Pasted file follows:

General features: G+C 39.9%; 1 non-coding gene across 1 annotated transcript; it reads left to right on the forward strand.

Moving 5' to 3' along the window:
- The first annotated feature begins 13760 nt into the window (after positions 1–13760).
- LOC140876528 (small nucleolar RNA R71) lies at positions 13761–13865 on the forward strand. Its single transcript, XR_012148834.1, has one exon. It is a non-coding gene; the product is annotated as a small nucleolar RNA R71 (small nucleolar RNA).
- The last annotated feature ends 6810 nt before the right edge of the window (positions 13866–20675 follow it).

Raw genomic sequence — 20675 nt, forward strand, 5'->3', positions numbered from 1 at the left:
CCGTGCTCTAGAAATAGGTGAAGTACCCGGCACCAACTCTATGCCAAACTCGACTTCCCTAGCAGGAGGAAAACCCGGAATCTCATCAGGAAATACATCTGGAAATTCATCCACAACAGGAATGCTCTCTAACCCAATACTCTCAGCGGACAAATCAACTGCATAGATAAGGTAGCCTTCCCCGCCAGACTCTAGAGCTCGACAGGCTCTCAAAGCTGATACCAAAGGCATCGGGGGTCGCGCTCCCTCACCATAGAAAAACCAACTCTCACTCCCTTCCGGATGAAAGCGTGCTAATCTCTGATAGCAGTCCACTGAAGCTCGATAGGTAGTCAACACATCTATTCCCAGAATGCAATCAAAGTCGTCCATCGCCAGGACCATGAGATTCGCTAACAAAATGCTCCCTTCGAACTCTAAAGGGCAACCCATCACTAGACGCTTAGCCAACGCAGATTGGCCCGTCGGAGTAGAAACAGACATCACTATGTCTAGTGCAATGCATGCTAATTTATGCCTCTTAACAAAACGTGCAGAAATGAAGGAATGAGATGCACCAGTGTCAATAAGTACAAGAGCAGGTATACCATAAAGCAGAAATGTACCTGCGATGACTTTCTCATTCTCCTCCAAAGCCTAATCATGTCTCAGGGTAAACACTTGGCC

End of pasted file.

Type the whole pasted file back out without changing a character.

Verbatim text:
General features: G+C 39.9%; 1 non-coding gene across 1 annotated transcript; it reads left to right on the forward strand.

Moving 5' to 3' along the window:
- The first annotated feature begins 13760 nt into the window (after positions 1–13760).
- LOC140876528 (small nucleolar RNA R71) lies at positions 13761–13865 on the forward strand. Its single transcript, XR_012148834.1, has one exon. It is a non-coding gene; the product is annotated as a small nucleolar RNA R71 (small nucleolar RNA).
- The last annotated feature ends 6810 nt before the right edge of the window (positions 13866–20675 follow it).

Raw genomic sequence — 20675 nt, forward strand, 5'->3', positions numbered from 1 at the left:
CCGTGCTCTAGAAATAGGTGAAGTACCCGGCACCAACTCTATGCCAAACTCGACTTCCCTAGCAGGAGGAAAACCCGGAATCTCATCAGGAAATACATCTGGAAATTCATCCACAACAGGAATGCTCTCTAACCCAATACTCTCAGCGGACAAATCAACTGCATAGATAAGGTAGCCTTCCCCGCCAGACTCTAGAGCTCGACAGGCTCTCAAAGCTGATACCAAAGGCATCGGGGGTCGCGCTCCCTCACCATAGAAAAACCAACTCTCACTCCCTTCCGGATGAAAGCGTGCTAATCTCTGATAGCAGTCCACTGAAGCTCGATAGGTAGTCAACACATCTATTCCCAGAATGCAATCAAAGTCGTCCATCGCCAGGACCATGAGATTCGCTAACAAAATGCTCCCTTCGAACTCTAAAGGGCAACCCATCACTAGACGCTTAGCCAACGCAGATTGGCCCGTCGGAGTAGAAACAGACATCACTATGTCTAGTGCAATGCATGCTAATTTATGCCTCTTAACAAAACGTGCAGAAATGAAGGAATGAGATGCACCAGTGTCAATAAGTACAAGAGCAGGTATACCATAAAGCAGAAATGTACCTGCGATGACTTTCTCATTCTCCTCCAAAGCCTAATCATGTCTCAGGGTAAACACTTGGCC